1138. Palaeornis torquatus.
The Rose-ringed Paroquet.
Psittacus torquatus, Bodd. Tab. Pl. Bnl. p. 32 (1783). Palaeornis torquatus, Blyth, Cat. p. 4; Layard, A. M. N. H.(2) xiii, p. 262; Horsf. & M. Cat. ii, p. 611; Jerd. B I. i, p. 257 ; Stoliczka, J. A. S. B. xii, pt. 2, p. 232; Hume, S. F. i, p. 170; ii, p. 13: xi, p. 54; id. Cat. no. 148; Blyth, Birds Burm. p. 55; Hume & Dav. S. F. vi, p. 118; Legge, Birds Ceyl. p. 171; Oates, B. B. ii, p. 141; id. in Hume's N. & E. 2nd ed. m, p. 85; Barnes, Birds Bom. p. 108 ; Newnham, Jour. Bom. N. H. Soc. iv, p. 54; Salvadori, Cat. B. M. xx, p. 433.
Tota, Lybar Tota, H.; Gallar, in N. W. P.; Tiya, Tiyatota, Beng.; Ragu, Mahr.; Chilluka, Telegu; Killi, Tam.; Rana girawa, Cing.; Kyay-gyot, Burm.
Coloration. Male. Very similar to P. eupatria, except that there is no red wing-spot. General colour bright green; a fine blackish line from nostril to eye; occiput, nape, and cheeks tinged with pale greyish blue; a rose collar round the neck except in front; chin and a band from the mandible to each side of the rose collar black; smaller and middle upper wing-coverts considerably paler green than the greater coverts and quills; median tail-feathers green at the base, then bluish grey; other tail-feathers green on the outer webs, yellow on the inner, all tipped with yellow and dull yellow beneath; lower parts paler and yellower than upper surface ; wing-lining greenish yellow.
Female. No black band nor rose collar, but an indistinct emerald-green ring round the neck. Young birds resembles females.
Bill cherry-red; irides pale yellow; feet cinereous (Jerdon), Upper mandible red, lower varying from red to black in different localities (Hume).
Length about 16.5; tail 10 ; wing 6.75 ; tarsus .65; bill from cere .85.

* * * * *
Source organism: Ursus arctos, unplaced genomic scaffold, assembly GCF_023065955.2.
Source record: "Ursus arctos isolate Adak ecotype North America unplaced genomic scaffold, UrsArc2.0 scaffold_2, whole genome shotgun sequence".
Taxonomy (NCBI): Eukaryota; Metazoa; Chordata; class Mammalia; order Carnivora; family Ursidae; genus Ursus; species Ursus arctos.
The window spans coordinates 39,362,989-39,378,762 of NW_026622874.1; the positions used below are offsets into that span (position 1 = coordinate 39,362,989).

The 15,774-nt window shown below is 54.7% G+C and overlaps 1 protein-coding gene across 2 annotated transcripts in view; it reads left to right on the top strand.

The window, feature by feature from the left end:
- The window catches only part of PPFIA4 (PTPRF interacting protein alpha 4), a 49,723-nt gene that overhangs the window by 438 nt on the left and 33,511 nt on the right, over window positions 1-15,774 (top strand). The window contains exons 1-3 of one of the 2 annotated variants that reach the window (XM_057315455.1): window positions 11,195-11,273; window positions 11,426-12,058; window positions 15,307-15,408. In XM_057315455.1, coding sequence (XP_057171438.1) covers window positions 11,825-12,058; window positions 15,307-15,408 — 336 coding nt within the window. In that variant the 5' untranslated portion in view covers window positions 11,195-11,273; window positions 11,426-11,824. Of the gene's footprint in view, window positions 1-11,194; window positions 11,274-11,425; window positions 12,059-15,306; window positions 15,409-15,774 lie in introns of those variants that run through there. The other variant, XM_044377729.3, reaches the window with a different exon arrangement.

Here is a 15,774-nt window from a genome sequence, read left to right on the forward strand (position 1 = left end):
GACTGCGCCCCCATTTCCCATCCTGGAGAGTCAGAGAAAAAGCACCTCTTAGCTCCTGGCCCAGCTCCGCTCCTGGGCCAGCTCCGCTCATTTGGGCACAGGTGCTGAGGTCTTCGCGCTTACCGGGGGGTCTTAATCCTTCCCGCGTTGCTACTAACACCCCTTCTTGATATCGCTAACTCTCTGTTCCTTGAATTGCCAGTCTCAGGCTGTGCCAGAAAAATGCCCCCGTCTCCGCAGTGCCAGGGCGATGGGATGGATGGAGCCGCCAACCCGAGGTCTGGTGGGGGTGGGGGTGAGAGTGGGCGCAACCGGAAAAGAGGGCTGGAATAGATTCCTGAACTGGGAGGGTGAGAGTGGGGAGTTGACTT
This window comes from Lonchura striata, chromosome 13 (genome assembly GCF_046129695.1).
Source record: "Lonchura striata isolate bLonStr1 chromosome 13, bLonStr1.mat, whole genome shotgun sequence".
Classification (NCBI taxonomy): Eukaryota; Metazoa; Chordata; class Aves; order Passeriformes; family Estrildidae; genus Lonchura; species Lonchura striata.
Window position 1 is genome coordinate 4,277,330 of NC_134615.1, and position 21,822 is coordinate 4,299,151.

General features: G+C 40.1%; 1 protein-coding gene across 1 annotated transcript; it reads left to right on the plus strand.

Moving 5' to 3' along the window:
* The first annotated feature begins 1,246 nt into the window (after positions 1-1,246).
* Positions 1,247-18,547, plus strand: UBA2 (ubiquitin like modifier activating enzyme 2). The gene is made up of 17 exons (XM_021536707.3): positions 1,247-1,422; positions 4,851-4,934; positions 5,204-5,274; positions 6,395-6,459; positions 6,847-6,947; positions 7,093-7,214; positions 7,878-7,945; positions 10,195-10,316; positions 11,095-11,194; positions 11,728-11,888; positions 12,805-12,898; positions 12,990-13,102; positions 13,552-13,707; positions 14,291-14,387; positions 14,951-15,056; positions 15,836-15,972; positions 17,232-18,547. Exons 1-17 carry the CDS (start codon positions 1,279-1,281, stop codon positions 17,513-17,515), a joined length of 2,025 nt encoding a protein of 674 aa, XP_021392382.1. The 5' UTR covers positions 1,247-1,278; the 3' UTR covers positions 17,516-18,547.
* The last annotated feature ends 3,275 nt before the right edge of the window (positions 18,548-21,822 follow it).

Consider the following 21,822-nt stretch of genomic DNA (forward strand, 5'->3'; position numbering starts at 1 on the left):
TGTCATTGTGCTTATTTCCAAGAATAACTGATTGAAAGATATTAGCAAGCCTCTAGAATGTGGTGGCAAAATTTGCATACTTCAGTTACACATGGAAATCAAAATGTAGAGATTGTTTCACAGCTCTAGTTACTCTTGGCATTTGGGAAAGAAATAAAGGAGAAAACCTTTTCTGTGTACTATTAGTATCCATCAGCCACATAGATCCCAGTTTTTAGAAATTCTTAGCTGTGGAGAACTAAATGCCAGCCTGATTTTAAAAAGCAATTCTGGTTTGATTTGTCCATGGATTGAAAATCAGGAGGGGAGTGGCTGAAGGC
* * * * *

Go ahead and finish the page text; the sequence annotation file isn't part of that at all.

Distribution. Throughout India and Ceylon, and from Assam to Pegu, but not in Tenasserim. This Paroquet is found to the eastward in Cochin China, but statements of its occurrence in the Malay Peninsula and China are probably due to caged individuals having been taken thither. In India, P. torquatus extends to the wooded parts of the Punjab, Sind, and Cutch, and to the base of the Himalayas, where the country is open; but it is not found as a rule on hills nor in large forests. It has been seen at Quetta. A closely allied form, a geographical race in fact, P. docilis, inhabits tropical Africa.
Habits, &c. This is by far the commonest and most familiar of Indian Parrots, abounding about towns and villages in most parts of the country, and keeping to open and cultivated land. It is often seen perched on houses and buildings of various kinds, such as temples or machans about fields, and it does much damage by pilfering grain and fruit. It occurs in large flocks at times, and these often collect in great numbers towards sunset and perch for the night on trees near towns and villages, with Crows and Mynas. Sometimes bamboos are selected for perching on. The cry of this Parrot, often uttered during the bird's swift arrowy flight, is shrill and rather harsh.
The breeding-season extends from January to May; the majority of the eggs, usually four in number, being laid in February to the southward, and in March in Northern India. In Upper Assam this bird is said by Mr. Cripps to breed in June. The eggs are white and glossless, and measure about 1.2 by .95.
This is the Parrot most commonly kept tame in India; it is a docile bird and imitates the human voice well.